Wednesday, 16 May 2012

Aramaic Wordplays in the Gospels


There are many, many proofs that the Gospels were written in Aramaic, and subsequently translated into Greek by a translator who was not a native Aramaic speaker….and whose translations leave much to be desired!!

The Apostle John was a fan of Wordplays.  Here are two examples:

John 4.32: 
makultha  = nutrients  or  sevartha  = food   

The usual Aramaic word for ‘food’ is ‘sevartha’ which is used by Luke: 
buy food sevartha for all these people Luke 9.13


In John 4.32  Jesus deliberately uses a different word for ‘food’; makultha that means ‘nutrients’:
But He said to them, I have food makultha  to eat of which you do not know.

Why does Jesus do this?
When we compare makultha; food/nutrients with malkutha, which means ‘kingdom’, we can understand His intention is to teach from the Wordplay that the requirements to find both ‘spiritual food’ makultha, and the Kingdom of God malkutha, are the same; to do His Will.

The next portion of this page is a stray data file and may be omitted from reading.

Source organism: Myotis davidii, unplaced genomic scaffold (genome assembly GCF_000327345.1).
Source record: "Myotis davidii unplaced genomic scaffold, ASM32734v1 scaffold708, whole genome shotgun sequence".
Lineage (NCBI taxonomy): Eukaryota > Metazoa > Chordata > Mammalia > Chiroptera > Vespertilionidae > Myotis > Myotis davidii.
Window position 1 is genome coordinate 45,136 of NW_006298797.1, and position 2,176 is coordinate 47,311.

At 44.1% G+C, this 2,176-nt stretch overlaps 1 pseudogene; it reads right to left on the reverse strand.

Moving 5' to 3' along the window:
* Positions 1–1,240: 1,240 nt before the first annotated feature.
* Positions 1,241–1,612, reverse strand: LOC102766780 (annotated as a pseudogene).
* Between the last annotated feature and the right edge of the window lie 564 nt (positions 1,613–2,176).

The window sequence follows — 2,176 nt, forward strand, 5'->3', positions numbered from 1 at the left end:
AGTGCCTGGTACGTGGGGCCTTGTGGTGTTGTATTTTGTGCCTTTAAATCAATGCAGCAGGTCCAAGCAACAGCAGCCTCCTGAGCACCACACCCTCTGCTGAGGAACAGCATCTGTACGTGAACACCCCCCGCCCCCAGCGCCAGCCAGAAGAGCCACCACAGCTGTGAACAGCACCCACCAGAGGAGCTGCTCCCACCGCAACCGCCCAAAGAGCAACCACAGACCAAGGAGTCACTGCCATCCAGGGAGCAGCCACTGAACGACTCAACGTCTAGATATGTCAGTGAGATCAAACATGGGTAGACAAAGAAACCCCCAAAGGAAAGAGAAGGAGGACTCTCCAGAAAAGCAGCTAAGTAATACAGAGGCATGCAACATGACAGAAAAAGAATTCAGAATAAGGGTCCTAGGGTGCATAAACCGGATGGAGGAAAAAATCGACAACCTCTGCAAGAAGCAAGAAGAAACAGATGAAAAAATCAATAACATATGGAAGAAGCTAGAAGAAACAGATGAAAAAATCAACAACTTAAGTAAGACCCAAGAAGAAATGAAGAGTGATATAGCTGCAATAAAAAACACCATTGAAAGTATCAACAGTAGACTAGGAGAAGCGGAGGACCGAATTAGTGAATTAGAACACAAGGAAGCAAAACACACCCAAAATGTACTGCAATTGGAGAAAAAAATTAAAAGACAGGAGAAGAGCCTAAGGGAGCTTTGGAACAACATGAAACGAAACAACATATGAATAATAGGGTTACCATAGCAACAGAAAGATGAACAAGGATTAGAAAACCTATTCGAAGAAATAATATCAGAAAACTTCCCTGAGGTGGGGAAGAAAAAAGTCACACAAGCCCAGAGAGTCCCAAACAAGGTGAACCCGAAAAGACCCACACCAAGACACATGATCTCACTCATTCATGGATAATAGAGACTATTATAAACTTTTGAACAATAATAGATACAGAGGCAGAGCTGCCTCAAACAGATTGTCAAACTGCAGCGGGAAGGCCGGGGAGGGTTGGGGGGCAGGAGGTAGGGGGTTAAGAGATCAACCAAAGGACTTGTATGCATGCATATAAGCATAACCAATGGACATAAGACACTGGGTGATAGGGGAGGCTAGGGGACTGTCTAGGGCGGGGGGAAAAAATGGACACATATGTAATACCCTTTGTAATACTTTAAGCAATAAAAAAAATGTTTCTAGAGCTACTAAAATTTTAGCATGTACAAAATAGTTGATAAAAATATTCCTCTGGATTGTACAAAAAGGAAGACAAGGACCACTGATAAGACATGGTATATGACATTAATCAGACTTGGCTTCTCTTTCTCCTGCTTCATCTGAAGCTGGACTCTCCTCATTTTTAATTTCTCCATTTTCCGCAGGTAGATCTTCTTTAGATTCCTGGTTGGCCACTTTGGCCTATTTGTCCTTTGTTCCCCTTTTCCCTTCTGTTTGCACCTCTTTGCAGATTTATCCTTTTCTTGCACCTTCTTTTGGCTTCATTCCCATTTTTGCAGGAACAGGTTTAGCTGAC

John 12.24: 

myta = dies  and  mytya  = produces


In a neat wordplay of myta and mytya, Jesus teaches that by ‘dying’ believers ‘produce much’:

Unless a grain of wheat … dies, it remains alone...if it dies, myta it produces  mytya much grain

Note the connections with John 5:24 and Matthew 16.25:

…he who hears My Word …has passed from death into life.

Whoever desires to save his life will lose it, but whoever loses his life for My sake will find it.

The purpose of Hebrew/Aramaic Wordplays is to help listeners remember teaching.  They work well!!

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